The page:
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We are impressed by the interesting article by Sebastiani et al.1 The authors are congratulated for conducting a multicentre, large-scale validation study of three algorithms to predict liver fibrosis in chronic hepatitis C patients. We would like to address a few issues.

The three algorithms under investigation, sequential algorithm for fibrosis evaluation (SAFE biopsy), Fibropaca algorithm and Leroy algorithm, are based on either sequential or synchronous combination of FibroTest, Forns’ index and aspartate aminotransferase-to-platelet ratio index. Such complicated algorithms may be difficult to apply in the busy clinic setting. In contrast, physical measurements such as transient elastography are more user-friendly.2–4 In a multicentre prospective study, transient elastography was superior to several biomarkers of liver fibrosis in predicting liver cirrhosis.5

One limitation of transient elastography is the increase in liver stiffness measurement with higher ALT levels independent of fibrosis staging.3, 6 Owing to the different mechanisms of serum formulae and transient elastography, there is increasing enthusiasm to combine these two modalities to increase the accuracy. For example, the addition of Forns’ index increased the accuracy of transient elastography in chronic hepatitis B patients.7 Another limitation of transient elastography is the lower success rate in obese patients,8, 9 whereas serum markers can be performed essentially in all patients. On the other hand, decrease in absolute liver stiffness value was found to be unreliable to indicate regression of liver fibrosis,10 whereas serum markers have not been well-studied as an on-treatment monitoring of liver fibrosis.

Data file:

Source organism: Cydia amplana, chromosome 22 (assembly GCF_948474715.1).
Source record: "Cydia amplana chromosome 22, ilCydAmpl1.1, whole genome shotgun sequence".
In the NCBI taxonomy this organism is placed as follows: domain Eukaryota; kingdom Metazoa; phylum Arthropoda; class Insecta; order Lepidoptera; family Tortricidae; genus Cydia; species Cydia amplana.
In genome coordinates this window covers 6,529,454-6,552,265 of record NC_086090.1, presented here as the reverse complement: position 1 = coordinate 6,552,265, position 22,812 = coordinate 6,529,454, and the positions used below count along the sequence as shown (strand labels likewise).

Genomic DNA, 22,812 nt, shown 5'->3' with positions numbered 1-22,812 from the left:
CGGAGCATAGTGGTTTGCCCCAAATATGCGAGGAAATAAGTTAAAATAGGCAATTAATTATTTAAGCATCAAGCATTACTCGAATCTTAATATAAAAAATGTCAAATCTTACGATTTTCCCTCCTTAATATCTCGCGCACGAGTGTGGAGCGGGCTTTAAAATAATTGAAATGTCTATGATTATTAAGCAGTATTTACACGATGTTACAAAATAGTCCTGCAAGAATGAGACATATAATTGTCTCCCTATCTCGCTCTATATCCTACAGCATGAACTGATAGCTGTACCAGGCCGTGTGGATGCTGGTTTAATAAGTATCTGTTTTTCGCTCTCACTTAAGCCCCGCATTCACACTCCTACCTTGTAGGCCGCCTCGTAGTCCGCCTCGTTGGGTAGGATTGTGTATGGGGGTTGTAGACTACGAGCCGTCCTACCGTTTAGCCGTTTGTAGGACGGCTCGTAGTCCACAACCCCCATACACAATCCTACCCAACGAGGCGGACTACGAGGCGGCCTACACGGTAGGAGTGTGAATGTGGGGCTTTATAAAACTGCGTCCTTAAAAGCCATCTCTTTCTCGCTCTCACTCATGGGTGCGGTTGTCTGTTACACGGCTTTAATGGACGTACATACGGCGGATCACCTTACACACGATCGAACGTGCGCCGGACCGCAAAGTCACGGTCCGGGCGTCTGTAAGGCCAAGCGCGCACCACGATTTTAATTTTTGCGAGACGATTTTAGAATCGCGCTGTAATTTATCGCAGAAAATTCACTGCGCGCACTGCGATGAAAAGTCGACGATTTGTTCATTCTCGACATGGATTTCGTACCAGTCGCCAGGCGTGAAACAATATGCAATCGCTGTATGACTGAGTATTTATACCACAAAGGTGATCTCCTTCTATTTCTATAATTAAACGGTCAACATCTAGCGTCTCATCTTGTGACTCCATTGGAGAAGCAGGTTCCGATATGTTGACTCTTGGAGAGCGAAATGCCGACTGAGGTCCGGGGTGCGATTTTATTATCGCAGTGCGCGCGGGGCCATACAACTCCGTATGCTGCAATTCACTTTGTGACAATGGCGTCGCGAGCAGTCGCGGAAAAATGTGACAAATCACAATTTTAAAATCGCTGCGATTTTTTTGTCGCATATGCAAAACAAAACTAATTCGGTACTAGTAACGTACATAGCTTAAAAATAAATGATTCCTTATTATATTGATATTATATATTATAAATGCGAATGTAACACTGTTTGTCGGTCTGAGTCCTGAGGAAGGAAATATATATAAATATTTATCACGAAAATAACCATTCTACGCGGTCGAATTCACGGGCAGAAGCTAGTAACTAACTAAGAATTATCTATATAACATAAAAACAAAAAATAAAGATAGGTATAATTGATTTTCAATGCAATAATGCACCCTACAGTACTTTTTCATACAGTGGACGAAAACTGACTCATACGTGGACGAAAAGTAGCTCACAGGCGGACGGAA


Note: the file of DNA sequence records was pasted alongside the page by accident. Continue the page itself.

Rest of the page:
We believe that transient elastography and serum markers do have a supplementary role to each other.

Finally, we must not forget that the reference standard, liver biopsy, is imperfect. Fibrosis is also a surrogate marker and not the final target. More studies are needed to validate the non-invasive tests in predicting important clinical outcomes.

Acknowledgements

  1. Top of page
  2. Acknowledgements
  3. References

Declaration of personal interests: Vincent Wong has served in the advisory boards of Novartis, Roche, Gilead and Otsuka. He is also a speaker for Abbott Diagnostics, Novartis, Roche, Bristol-Myers Squibb and Echosens. Grace Wong has served as a speaker for Echosens. Declaration of funding interests: None.

References

  1. Top of page
  2. Acknowledgements
  3. References